GraphQL Lessons After 4 Years: Scaling Subscriptions

Scaling is relative. When Uber builds a scalable metric service, they build a proprietary database to resolve their queries. When Facebook scales a live feed, they build it to support millions of connected clients. This post is for the rest of us. Subscriptions in GraphQL have taken a back seat and it’s my goal to change that.

The most popular subscription client is abandonware and uses an insecure, inefficient protocol. That means those of us who want to build a real-time app are forced to roll our own. So if you have dreams of hitting 10,000 connected clients, but you’re also terrified that it might cause your server to catch fire, read on. We’ll walk through the GraphQL reference implementation, tear it apart to maintain a stateless execution service, and use some clever tricks to keep your response times way lower than any hosted GraphQL service out there.

GraphQL Subscription Basics

Behind the scenes, the subscribe function does only two things. First, it creates a source event stream. Then, for every source event, it maps the event to a response. It’s simpler than it seems. A source event is nothing more than what gets posted to the PubSub. That event then gets passed to the execute function and out pops the response, which you can send to the client.

There’s a good reason for two streams. Imagine Alice triggers a mutation like CreateTask and we want to tell Bob about that. So, the mutation pushes the source event to the PubSub, but what should the source event include? To answer that question, we need to know what Bob had requested. Maybe Bob wants the entire Task, or maybe just who made the task. Heck, he may just want to know the updated total number of tasks! Since we can’t be sure until we look at Bob’s subscription (which might be on a different server) the best we can do is include the bare minimum: a taskId and the payload type to resolve the response, like CreateTaskPayload (Pro tip: sharing a payload type between mutations and subscriptions greatly simplifies your business logic, see The Hybrid Strategy for GraphQL Subscriptions).

The ability for a single event to transform into a bespoke response for each subscriber is powerful, and something GraphQL offers out of the box. The problem arises when we begin to scale — our GraphQL execution service is tightly coupled to the WebSockets and subscriptions that rely on it. In a perfect world, our GraphQL execution service would be stateless, and our subscription service would maintain the subscriptions and WebSocket connection. So let’s build it.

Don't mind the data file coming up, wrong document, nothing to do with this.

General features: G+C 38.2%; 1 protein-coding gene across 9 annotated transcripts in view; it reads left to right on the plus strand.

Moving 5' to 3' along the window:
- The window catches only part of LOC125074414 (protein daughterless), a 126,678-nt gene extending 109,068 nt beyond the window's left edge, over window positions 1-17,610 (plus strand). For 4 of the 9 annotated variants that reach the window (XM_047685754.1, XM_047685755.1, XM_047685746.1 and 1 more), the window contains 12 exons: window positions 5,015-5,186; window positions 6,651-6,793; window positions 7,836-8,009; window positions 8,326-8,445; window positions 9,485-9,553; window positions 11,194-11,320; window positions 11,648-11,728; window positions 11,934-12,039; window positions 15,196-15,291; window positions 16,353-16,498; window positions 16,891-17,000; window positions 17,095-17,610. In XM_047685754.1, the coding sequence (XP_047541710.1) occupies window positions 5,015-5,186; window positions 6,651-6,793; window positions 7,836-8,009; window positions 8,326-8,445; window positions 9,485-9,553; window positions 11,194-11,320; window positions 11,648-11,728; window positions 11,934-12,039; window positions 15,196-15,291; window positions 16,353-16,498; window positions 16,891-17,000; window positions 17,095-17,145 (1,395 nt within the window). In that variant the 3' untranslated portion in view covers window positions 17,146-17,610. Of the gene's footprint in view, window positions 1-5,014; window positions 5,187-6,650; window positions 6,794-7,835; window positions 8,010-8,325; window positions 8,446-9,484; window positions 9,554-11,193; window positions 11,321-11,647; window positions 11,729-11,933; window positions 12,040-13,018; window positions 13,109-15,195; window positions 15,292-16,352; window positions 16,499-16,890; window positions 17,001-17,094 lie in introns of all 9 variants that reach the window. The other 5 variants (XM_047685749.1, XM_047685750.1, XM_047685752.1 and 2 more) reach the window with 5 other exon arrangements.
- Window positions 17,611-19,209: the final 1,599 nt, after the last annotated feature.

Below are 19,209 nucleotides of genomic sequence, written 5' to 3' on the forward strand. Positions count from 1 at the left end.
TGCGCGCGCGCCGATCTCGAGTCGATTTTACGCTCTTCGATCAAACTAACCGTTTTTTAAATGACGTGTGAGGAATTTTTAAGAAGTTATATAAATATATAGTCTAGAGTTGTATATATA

Creating a Stateless Execution Service

Creating a GraphQL Subscription Service

The life of a subscription begins with emitting an event to the PubSub (e.g. Redis, RabbitMQ) from a mutation. From there, the PubSub listener needs to look up a list of GraphQL Subscriptions and republish the event to each. It’s a PubSub inside a PubSub, and you can build one in 50 LOCs. Note that while some npm packages offer this functionality, I have found them to be largely inefficient (e.g. unnecessary lookup tables) and at times leak memory. In my experience, if it’s 100 LOCs or less, it’s better to build vs. buy.

The second trick is to convert that event callback handler into an async iterator. If this looks a little intimidating, don’t worry. The article Understand Async Iterators Without Really Trying teaches you how to do it in 5 minutes using a simple click listener. Why not NodeJS streams or observables? Simply because async iterators are native ECMAScript, which is why graphql-js chose to use them.

Now, instead of calling subscribe, which uses the default execute function, we call createSourceEventStream, which will return the source event stream we just created. While the function may seem esoteric, this is exactly why it was built. The final step is to transform the source event into a response by asynchronously calling our stateless execution service. While the full implementation is less than 50 LOCs, the gist is even shorter:

async next() {
// wait for a new source event from the PubSub
const sourceIter = await this.sourceStream.next()
// if the event is "done" then there's no value
if (sourceIter.done) return sourceIter
// include the socketId of the user that triggered the mutation
// and the dataLoaderId so we can reuse it
const {mutatorId, dataLoaderId, rootValue} = sourceIter.value
// include everything needed to execute the query
const {socketId, authToken, query, variables} = this.context
// ignore the listener if they triggered the mutation
if (mutatorId === socketId) return this.next()
const result = await callStatelessExecuteService({
query,
authToken,
dataLoaderId,
variables,
rootValue,
socketId
})
return {done: false, value: result}

}

And there we have it! The ResponseStream is calling our stateless execution service instead of defaulting to an execute call. As we grow the number of stateless execution services, we can put them behind their own reverse proxy (or even use a hosted service). We can also independently scale our socket servers, which will become critical as we strive to reduce intra-team latency for our growing international user base. But before we do that, we’ll want to make sure we squeeze all the efficiency we can out of each service.

Maximizing Efficiency

Tip #1: Use a DataLoader

Tip #2: Reuse DataLoader for Subscriptions

Tip #3: Lazily Instantiate DataLoaders

Tip #4: Use graphql-jit

Tip #5: Don’t Monitor so Gosh-Darn Always

Tip #6: Use Persisted Queries

Tip #7: Use Execution Results to Update Subscription State

Tip #8: Popular Doesn’t Mean Better

Wrapping Up

Building the future of work